Maintenance responsibility under the Agricultural Holdings Act or Farm Business Tenancy
Drains… Dull as ditch water? Not when flooding is at stake…
Winter is upon us and this often means flooding too. It is frustrating enough that fields can become waterlogged, crops damaged and roads blocked, but what happens if the situation is caused by a failure to maintain drains and ditches on a farm subject to a tenancy. Who is responsible – the landlord or the tenant?
An Agricultural Holdings Act (AHA) or Farm Business Tenancy (FBT) tenant may have a full repairing tenancy, in which case they are likely to be responsible for the maintenance of any drains, ditches and watercourses on the farm (for which they may receive compensation at the end of their tenancy).
This is particularly likely to be the case if the tenancy falls under the AHA 1986 regime, in which case the tenancy agreement may refer to The Agriculture (Maintenance, Repair and Insurance of Fixed Equipment) Regulations 1973. These are deemed to be incorporated into every tenancy of an agricultural holding, unless they are overridden by any written terms in the tenancy agreement. These make the tenant responsible for all above-ground drains and sewers, including ponds, watercourses, sluices and ditches. By implication, the landlord would therefore be responsible under this legislation for any below-ground drains.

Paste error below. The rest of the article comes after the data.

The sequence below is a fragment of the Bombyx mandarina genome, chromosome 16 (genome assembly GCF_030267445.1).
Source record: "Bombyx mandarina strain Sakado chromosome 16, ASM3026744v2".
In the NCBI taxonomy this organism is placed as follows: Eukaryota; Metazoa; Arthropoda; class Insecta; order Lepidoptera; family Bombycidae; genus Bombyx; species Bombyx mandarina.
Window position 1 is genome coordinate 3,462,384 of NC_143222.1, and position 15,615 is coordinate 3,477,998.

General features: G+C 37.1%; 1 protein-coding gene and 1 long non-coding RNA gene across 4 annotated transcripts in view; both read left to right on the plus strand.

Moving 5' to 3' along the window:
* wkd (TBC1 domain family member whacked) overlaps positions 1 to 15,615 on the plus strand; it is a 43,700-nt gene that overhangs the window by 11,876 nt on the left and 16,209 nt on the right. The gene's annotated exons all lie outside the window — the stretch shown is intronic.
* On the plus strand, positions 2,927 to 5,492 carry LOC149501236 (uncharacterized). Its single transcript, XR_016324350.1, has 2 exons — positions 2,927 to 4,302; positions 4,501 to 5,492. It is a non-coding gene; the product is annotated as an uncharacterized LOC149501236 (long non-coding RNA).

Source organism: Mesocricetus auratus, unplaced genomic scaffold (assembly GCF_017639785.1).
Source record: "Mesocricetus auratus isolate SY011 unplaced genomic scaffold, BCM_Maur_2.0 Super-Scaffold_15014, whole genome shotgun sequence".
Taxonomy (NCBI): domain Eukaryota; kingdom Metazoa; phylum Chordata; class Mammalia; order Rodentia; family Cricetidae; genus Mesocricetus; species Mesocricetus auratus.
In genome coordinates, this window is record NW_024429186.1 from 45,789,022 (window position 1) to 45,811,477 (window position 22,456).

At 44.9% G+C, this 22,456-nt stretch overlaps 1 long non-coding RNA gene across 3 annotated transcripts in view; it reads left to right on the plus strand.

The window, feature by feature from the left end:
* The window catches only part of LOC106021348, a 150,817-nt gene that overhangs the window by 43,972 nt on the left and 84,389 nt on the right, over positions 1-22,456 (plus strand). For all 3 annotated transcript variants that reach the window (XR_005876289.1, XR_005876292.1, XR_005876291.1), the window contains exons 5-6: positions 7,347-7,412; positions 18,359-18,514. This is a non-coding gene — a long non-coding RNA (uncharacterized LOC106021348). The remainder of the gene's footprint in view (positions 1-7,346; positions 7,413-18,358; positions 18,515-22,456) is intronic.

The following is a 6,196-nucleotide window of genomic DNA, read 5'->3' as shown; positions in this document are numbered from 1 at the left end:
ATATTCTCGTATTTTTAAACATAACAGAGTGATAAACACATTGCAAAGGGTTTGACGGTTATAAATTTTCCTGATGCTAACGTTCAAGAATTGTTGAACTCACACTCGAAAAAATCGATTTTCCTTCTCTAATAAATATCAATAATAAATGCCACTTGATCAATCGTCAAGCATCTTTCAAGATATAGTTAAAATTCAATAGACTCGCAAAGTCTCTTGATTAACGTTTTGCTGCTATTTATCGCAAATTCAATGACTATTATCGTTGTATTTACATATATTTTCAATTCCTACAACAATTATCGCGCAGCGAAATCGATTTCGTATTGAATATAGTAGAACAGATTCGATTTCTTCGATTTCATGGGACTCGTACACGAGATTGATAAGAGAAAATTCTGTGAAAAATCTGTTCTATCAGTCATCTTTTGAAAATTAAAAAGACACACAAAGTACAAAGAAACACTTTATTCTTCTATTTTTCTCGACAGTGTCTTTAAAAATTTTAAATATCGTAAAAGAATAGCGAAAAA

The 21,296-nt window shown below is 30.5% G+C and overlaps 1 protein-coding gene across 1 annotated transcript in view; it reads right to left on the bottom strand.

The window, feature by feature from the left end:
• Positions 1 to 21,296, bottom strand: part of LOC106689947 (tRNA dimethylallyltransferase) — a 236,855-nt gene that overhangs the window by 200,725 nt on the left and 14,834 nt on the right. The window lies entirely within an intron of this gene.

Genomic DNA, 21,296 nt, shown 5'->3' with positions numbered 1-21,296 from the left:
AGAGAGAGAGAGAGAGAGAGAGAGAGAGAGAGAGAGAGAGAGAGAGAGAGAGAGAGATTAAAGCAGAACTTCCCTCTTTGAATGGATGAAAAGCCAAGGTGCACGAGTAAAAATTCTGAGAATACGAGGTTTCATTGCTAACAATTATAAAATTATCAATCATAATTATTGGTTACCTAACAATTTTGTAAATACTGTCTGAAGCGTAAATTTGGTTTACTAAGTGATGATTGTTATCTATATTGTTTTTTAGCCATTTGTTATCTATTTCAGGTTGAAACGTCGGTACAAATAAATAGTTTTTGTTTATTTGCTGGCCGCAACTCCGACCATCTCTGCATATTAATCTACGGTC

However, since 1 October 2011, most private drains have been transferred to the statutory drainage providers. The landlord will only therefore be liable if the relevant drains are not adopted.
If flooding interferes with the tenant’s ‘quiet enjoyment’ (i.e. possession without interruption) of the farm, the landlord can find himself liable. In one particular case, where a landlord leased two farms, one tenant’s farm was damaged by flooding from the other tenant’s farm, resulting from a problem with the drains, and the landlord was held liable for this as a breach of the tenant’s quiet enjoyment.
Both the landlord and tenant should check their insurance policies to see whether flooding is an insured risk, as this may determine the best course of action, in conjunction with the insurance provisions in the tenancy.
The Internal Drainage Board has a general responsibility for the restoration and improvement of ditches. The First-Tier Tribunal (Property Chamber) – which has taken over the responsibilities of the Agricultural Land Tribunal – also has the power to order remedial or improvement works where a ditch is in a condition that damages land.
In all cases, it is clear that both parties will want a solution to ensure the land does not become waterlogged, which would breach the statutory requirements laid down for the management of land. To avoid uncertainty and costly delay when problems such as these arise, it is always best to set out specific drainage obligations at the start of a tenancy.
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Fenella Eddell recently wrote this article “Drains, ditches and watercourses” which appeared in EADT County Life column– 22nd November 2014.